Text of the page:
In the run up to Monitoring Social Media 09 I’ve been checking out some of the free or low-cost social media monitoring solutions. I’ve been hearing that many of the top marketing agencies still use free monitoring tools: but which ones? And how do they compare to the high-end paid-for solutions like Visible Technologies, Brandwatch etc? There are lots and lots of these services, but here are thumbnail reviews of 5 of the most best:
Often described as the social version of Google Alerts, SocialMention offers a really user-friendly interface. In fact, it’s definitely the nicest looking solution and the easiest to use. It provides results from blogs, twitter (microblogs), video, comments, bookmarks, news, events etc. and sets these out with cross-cutting facts down the side panel showing Sentiment, Top Keywords, Top users and Sources – which tell’s you a lot of useful information at a glance.
The big problem with SocialMention is that you can’t save your searches and come back to them. There is no login/account function – so it’s really just useful for one-off searches. You can download the data and there is a nifty widget that lets you add realtime results to a blog, but what you really want is a private Deshboard to manage your searches. Also – you can’t easily respond to comments – which other services enable.
BrandsEye ($1 month)
BrandsEye is more of an old-school reputation management tool than a social media monitoring service. For just $1 a month (you wonder why they bother for that much), you get a “Blogger” level account that lets you set up 5 searches that you can login and return to view at any time. Results are shown in a rather Web 1.0 list which doesn’t include Twitter or other social media formats (comments, video, audio, presentations etc) and doesn’t enable you to respond within the system. It’s an nice, easy to use, cheap web-monitoring tool – but it’s really no good for social media.
Trackur ($18/month with free trial)
This is one of those services that, thanks to it’s founder, Andy Beal, get’s a lot of online promotion and coverage. It looks great from the outside and is free to sign up for a 14-day trial. Once inside it’s pretty straightforward – there is only one option “add a keyword” to create a search. The results come in a list (like BrandsEye) with Tweets, comments, posts etc. all mixed in – and a little graph showing when activity occurred. You can click into items to rate their sentiment or read the full text. It’s all very basic and obvious – though completely without bells and whistles, at least in the basic account.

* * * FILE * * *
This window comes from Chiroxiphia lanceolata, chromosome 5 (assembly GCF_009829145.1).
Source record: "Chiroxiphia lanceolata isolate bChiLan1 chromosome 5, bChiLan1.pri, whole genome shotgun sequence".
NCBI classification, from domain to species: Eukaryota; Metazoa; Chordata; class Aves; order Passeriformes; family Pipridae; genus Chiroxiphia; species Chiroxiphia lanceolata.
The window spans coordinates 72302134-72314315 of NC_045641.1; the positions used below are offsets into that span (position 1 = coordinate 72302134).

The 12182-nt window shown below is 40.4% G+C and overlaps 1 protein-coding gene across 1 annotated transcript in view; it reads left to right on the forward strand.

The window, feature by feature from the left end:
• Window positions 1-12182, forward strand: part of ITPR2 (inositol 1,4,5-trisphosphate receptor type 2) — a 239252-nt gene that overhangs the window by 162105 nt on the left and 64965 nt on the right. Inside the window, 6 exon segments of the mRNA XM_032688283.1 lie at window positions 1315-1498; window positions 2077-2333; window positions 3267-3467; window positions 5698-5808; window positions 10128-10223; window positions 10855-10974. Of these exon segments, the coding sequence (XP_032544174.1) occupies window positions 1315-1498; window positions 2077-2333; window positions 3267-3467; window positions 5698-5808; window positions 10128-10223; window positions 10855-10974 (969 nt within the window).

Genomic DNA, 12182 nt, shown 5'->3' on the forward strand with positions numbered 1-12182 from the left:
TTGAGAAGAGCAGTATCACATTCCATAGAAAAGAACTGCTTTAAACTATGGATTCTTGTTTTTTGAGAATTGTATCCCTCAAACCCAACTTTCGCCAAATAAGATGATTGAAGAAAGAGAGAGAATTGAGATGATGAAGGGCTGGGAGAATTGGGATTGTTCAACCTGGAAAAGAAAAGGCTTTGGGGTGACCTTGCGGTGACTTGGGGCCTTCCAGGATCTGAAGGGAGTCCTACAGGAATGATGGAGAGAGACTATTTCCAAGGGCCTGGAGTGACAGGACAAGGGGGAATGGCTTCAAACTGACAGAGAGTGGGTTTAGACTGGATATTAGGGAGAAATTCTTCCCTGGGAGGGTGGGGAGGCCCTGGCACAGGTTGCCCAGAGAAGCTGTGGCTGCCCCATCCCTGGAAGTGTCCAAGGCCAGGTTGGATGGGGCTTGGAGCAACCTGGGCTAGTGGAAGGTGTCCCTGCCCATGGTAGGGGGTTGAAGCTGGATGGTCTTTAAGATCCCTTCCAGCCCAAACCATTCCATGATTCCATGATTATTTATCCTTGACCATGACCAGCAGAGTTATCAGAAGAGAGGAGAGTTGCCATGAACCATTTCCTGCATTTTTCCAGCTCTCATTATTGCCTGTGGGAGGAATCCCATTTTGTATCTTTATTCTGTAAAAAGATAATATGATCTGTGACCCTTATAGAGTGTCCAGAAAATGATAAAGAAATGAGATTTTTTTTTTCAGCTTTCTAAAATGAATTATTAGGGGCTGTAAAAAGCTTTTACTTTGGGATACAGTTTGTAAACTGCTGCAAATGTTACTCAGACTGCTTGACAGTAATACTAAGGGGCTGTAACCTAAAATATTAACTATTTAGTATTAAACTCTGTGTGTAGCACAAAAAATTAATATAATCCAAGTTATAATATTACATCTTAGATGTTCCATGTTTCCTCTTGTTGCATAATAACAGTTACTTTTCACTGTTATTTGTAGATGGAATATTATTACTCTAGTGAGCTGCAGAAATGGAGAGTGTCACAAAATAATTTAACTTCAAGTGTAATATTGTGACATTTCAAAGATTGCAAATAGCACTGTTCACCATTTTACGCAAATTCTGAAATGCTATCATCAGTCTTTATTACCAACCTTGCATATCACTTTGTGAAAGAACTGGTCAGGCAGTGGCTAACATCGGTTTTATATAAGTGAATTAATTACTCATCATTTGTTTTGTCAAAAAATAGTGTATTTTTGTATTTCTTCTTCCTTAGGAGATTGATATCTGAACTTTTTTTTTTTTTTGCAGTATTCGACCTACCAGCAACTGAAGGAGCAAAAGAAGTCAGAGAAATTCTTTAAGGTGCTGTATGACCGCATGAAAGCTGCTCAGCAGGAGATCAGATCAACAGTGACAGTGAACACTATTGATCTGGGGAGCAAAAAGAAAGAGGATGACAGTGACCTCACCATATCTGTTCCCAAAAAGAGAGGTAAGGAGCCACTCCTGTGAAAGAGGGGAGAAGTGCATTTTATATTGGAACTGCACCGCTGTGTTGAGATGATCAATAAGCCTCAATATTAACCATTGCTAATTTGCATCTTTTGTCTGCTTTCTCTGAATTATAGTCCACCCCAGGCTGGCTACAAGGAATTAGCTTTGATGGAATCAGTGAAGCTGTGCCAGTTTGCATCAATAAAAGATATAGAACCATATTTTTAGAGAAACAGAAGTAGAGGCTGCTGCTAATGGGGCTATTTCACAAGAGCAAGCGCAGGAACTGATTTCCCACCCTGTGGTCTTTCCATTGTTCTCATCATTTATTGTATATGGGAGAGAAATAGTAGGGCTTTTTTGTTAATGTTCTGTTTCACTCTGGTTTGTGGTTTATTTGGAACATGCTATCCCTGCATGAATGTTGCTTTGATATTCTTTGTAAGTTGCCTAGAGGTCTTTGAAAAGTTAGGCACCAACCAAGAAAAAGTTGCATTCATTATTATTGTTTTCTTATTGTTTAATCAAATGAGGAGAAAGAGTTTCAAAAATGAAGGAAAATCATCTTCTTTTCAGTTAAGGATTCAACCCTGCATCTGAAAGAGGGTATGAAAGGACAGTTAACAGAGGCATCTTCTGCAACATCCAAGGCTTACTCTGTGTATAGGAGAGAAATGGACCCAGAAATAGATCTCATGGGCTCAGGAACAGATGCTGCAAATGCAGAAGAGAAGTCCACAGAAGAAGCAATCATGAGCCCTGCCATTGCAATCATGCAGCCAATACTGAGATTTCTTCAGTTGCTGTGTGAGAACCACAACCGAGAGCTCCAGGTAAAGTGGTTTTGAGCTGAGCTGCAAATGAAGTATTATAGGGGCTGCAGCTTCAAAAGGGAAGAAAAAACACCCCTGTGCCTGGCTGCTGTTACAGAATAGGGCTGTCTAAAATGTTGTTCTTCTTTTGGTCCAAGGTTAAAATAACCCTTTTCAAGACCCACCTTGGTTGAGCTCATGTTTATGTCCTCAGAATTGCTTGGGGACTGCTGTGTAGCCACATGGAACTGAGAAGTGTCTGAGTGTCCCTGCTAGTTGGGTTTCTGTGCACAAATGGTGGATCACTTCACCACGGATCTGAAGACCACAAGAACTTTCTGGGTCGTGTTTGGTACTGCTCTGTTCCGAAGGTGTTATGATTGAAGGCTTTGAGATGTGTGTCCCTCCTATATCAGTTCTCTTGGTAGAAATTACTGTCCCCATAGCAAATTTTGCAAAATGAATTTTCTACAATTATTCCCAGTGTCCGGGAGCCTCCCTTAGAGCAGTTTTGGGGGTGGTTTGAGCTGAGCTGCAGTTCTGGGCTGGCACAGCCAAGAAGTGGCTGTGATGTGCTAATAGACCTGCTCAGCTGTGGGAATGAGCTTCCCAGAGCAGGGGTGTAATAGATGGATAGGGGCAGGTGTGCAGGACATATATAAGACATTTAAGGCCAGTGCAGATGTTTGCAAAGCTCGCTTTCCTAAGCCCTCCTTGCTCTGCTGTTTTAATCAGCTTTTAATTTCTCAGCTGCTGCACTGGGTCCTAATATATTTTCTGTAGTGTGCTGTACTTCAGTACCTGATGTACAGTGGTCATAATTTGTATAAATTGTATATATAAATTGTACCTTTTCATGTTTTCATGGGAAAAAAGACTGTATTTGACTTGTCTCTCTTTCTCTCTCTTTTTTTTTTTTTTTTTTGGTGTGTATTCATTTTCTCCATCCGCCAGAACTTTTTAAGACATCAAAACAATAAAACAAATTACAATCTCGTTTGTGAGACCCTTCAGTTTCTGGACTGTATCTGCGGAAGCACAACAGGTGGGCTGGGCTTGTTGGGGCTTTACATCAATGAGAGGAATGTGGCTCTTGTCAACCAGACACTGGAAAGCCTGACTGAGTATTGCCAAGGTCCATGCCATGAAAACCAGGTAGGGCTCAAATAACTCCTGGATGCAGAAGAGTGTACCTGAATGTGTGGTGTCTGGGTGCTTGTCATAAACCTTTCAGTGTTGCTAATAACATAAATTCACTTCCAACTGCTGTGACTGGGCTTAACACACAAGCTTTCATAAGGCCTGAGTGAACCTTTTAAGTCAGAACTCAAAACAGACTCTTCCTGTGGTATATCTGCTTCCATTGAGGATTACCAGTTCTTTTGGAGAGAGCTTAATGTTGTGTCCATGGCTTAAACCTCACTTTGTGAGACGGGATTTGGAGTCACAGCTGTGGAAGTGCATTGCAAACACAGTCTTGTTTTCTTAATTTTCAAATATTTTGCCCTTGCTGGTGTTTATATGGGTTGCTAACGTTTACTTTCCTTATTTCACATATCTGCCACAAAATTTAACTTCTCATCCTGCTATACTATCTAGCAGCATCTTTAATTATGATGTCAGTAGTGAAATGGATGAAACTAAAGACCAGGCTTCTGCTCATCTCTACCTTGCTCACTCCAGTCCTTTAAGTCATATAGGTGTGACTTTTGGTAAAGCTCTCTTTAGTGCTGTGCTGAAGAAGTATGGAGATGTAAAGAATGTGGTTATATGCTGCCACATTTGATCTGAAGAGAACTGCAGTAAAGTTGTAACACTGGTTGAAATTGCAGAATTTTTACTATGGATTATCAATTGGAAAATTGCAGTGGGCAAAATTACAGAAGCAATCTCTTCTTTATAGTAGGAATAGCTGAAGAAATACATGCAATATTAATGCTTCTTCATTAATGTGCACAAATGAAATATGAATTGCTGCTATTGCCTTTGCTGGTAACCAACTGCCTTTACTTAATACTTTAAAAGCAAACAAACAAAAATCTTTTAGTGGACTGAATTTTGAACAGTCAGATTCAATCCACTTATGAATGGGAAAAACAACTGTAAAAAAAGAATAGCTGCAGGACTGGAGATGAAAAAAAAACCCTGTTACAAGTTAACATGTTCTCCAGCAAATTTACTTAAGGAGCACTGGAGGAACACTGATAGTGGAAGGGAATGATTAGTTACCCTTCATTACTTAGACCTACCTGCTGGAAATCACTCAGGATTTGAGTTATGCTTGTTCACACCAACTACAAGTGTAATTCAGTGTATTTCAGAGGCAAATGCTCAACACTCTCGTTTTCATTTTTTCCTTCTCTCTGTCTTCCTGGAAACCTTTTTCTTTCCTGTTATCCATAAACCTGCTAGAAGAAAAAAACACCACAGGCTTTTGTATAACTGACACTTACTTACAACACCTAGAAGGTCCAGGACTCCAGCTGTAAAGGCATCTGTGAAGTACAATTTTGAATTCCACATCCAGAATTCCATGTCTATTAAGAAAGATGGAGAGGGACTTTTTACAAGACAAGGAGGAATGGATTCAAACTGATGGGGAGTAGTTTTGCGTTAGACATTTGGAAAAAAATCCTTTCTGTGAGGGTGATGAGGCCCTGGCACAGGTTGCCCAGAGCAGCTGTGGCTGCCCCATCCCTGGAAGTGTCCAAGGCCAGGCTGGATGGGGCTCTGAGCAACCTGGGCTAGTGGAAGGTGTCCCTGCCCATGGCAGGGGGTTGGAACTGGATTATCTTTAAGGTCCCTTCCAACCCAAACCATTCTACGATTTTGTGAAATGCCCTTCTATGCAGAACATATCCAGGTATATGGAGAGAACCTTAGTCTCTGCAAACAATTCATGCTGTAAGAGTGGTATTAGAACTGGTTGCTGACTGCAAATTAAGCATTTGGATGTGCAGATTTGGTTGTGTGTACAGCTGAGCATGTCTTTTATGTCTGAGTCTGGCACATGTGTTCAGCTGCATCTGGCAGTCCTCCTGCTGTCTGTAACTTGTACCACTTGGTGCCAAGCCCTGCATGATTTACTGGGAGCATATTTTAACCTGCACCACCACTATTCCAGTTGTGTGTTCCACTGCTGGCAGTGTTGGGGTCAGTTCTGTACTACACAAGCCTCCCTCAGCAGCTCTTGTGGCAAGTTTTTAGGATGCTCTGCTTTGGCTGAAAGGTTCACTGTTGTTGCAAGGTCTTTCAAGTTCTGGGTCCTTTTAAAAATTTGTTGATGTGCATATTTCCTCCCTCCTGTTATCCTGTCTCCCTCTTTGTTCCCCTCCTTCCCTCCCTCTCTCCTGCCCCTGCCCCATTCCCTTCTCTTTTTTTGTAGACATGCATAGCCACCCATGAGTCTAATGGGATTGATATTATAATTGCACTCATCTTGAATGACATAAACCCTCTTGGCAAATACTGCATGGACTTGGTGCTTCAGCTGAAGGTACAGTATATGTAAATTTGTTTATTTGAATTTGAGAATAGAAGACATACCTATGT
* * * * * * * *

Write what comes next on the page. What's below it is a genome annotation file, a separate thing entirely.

Ubervu is similar to SocialMention but with the critical account functionality that lets you save searches and log in to see them. It brings in a full range of social media data – Tweets, comments, posts, video etc. – and shows responses/retweets in a nice. user-friendly indented way. If you’re logged in (it’s free) you can add your Twitter, Facebook, WordPress etc. account details and reply directly to comments. You can export the data, get a widget for your blog to show results publicly and set up email alerts. On the face of it – it’s a great solution – though we had a few issues with the interface (esp. in Chrome) and some of the default settings (daily mentions) means you often get a negative looking downwards angled graph when you log in.
Although nowhere near as user-friendly as SocialMention or easy on the eye as the Ubervu results listings – ViralHeat is a very powerful tool that is probably our favourite budget solution. Once you’ve registered for the basic account, the Dashboard lets you set up 10 profiles. Although its’ a little confusing to navigate around, when you finally open a Profile you get a rich reward: graphs showing activity on Twitter, blogs and Video sites; the number of “authors”; the total reach on Twitter (our twitter reach this week was 51,000) and who the most influential authors are on Twitter and blogs. You can click down into all this data and export it.
You also get a full listing of activity, with the nationality of the author site, a link to the post, the traffic of the site or full stats of the twitter user (like you get on Tweetdeck) and – a bit weirdly in our view – the ability to email an item to someone else. There is also a basic gauge for sentiment, though as with all less-sophisticated services, this is generally “neutral”. Overall, Viralheat is a surprisingly powerful service, though they need to add the ability to respond from within the system.